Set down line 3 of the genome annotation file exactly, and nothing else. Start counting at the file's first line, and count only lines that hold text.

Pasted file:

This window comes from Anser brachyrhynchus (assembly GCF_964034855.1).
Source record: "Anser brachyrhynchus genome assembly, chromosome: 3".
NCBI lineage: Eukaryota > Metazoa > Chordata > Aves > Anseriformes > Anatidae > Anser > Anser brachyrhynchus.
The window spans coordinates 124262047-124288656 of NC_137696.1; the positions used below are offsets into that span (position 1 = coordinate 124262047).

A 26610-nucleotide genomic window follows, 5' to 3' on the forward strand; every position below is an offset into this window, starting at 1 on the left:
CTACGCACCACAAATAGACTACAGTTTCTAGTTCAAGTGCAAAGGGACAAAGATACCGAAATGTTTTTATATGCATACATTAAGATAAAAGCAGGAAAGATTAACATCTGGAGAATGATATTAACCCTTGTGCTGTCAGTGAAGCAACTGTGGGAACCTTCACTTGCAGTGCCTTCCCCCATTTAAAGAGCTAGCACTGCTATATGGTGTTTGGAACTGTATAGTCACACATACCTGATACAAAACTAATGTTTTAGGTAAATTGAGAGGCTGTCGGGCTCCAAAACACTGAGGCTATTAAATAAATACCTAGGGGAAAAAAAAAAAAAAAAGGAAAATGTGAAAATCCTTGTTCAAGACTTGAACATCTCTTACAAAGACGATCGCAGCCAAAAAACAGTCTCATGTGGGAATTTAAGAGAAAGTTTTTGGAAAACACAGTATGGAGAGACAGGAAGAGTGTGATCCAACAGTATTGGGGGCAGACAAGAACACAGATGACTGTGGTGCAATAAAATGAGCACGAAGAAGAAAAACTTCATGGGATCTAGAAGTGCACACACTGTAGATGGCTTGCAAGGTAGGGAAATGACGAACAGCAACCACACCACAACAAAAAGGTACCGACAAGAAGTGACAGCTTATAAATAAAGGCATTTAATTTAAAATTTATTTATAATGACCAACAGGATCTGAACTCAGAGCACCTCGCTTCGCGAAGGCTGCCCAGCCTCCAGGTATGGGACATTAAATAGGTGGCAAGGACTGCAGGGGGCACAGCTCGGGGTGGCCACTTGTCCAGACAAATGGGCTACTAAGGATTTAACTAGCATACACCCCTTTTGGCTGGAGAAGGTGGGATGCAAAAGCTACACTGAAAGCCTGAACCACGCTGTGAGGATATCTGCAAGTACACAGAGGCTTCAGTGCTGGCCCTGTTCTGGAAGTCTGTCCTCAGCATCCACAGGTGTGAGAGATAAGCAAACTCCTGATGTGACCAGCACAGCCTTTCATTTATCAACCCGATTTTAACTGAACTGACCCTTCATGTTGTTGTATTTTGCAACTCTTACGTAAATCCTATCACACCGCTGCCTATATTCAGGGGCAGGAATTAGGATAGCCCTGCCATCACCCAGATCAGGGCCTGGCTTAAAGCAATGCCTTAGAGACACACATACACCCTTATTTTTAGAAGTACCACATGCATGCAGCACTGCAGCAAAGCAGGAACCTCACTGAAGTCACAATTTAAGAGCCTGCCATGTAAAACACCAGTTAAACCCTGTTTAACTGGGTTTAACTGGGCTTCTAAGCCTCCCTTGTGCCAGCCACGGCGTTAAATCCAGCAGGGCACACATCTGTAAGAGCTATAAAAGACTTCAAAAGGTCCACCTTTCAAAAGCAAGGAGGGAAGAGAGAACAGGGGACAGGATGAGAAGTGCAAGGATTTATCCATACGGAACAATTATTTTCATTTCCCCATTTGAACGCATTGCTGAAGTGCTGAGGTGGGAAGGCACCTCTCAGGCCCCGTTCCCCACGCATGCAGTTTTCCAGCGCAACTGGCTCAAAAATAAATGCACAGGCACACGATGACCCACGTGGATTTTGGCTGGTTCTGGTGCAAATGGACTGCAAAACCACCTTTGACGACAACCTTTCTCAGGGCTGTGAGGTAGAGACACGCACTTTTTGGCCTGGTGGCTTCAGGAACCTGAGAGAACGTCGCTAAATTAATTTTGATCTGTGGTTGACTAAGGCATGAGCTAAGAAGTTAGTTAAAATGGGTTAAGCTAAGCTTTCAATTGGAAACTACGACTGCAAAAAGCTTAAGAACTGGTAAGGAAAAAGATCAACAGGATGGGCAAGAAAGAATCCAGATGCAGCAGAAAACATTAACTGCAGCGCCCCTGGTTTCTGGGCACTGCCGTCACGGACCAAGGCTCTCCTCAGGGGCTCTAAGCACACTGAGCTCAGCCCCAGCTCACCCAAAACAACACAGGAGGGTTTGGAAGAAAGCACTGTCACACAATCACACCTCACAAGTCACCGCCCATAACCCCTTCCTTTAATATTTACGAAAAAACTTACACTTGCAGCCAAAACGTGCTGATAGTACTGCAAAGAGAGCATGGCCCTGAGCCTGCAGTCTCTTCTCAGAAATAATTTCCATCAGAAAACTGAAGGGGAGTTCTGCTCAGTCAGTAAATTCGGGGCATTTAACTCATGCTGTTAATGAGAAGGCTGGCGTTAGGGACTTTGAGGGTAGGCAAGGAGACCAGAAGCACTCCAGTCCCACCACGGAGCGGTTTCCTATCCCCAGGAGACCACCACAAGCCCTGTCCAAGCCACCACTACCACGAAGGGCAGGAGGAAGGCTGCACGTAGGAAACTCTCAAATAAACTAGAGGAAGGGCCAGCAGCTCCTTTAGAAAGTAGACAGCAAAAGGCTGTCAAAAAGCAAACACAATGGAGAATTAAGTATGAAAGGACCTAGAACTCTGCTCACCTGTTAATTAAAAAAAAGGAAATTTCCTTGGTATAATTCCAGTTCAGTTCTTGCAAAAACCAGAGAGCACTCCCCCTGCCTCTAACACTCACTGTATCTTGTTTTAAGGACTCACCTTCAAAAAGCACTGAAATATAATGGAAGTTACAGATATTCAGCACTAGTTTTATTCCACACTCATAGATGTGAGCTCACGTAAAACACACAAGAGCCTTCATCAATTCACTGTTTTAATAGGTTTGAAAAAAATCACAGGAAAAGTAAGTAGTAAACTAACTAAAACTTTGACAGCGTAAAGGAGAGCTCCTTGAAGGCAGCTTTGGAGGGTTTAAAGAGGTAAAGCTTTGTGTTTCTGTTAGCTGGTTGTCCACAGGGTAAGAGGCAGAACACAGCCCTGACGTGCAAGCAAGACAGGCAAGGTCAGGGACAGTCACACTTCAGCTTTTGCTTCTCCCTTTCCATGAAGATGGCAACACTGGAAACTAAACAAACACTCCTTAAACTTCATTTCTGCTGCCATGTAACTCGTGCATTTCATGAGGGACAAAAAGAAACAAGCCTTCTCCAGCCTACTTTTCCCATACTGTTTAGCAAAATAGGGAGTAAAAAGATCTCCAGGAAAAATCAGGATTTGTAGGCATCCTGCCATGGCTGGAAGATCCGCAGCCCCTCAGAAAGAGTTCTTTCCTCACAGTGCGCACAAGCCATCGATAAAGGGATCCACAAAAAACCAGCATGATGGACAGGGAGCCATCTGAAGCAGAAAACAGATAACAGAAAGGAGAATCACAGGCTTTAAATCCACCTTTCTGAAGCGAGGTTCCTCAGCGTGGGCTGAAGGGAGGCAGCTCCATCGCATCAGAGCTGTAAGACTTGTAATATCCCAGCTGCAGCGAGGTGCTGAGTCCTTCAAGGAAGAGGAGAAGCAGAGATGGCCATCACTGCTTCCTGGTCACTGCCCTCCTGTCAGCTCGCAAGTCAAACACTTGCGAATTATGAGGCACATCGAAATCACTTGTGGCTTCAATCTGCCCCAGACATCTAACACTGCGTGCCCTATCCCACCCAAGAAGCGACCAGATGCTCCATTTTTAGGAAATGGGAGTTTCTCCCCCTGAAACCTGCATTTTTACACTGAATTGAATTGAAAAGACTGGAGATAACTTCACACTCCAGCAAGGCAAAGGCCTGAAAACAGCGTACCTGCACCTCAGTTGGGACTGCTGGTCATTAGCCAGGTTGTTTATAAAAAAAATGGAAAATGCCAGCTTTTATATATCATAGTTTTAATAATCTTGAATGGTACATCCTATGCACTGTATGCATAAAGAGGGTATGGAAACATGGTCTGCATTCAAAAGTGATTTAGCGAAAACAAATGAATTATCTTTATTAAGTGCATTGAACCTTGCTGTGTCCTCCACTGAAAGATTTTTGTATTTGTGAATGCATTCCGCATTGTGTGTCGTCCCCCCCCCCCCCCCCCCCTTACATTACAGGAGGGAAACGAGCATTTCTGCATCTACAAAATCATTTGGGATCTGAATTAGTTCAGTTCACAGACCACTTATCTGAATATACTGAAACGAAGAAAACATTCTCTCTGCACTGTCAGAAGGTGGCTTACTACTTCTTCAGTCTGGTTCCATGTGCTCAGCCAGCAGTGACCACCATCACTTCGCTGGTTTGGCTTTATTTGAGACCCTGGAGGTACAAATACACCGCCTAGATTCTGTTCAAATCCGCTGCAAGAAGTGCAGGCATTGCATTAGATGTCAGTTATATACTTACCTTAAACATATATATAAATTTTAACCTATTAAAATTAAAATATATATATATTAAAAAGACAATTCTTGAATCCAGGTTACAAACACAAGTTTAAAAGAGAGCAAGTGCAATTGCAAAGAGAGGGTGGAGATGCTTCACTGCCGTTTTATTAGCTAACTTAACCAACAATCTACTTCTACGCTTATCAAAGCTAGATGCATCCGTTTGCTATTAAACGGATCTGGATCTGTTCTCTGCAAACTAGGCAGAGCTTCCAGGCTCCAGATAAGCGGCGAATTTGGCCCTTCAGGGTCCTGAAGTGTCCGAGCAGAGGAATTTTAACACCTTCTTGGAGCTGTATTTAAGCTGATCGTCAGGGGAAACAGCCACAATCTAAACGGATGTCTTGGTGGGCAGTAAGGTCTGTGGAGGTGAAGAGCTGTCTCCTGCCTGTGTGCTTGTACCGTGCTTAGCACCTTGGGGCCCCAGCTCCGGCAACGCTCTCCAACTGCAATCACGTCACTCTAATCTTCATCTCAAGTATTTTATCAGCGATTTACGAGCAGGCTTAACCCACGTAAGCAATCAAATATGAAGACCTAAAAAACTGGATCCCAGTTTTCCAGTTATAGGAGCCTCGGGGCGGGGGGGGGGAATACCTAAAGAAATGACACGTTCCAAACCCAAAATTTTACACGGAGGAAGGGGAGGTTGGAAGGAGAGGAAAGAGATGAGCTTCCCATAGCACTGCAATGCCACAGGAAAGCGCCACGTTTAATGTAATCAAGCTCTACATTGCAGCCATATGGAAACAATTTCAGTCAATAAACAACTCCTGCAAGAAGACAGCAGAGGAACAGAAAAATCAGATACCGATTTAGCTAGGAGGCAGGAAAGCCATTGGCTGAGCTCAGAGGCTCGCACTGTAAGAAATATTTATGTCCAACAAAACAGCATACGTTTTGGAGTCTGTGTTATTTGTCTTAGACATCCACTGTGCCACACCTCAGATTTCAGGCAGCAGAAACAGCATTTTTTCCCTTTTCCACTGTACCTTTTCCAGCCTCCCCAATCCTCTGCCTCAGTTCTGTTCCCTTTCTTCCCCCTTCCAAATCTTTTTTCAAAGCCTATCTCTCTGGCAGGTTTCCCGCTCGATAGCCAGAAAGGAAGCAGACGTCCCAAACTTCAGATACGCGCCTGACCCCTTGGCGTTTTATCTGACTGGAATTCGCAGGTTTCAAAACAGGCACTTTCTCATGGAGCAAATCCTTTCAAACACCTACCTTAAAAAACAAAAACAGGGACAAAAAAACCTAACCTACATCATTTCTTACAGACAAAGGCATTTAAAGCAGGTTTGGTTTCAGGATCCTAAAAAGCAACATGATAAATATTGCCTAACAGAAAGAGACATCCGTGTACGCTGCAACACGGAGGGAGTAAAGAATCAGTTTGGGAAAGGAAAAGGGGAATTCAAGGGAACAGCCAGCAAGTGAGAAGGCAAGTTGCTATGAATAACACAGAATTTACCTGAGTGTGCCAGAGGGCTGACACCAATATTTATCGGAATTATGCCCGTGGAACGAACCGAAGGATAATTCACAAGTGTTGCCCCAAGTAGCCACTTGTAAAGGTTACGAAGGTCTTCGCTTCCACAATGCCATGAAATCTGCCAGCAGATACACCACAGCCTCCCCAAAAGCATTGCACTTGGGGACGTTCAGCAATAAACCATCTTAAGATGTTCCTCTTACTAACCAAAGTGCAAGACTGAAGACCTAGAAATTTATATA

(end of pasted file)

NCBI lineage: Eukaryota > Metazoa > Chordata > Aves > Anseriformes > Anatidae > Anser > Anser brachyrhynchus.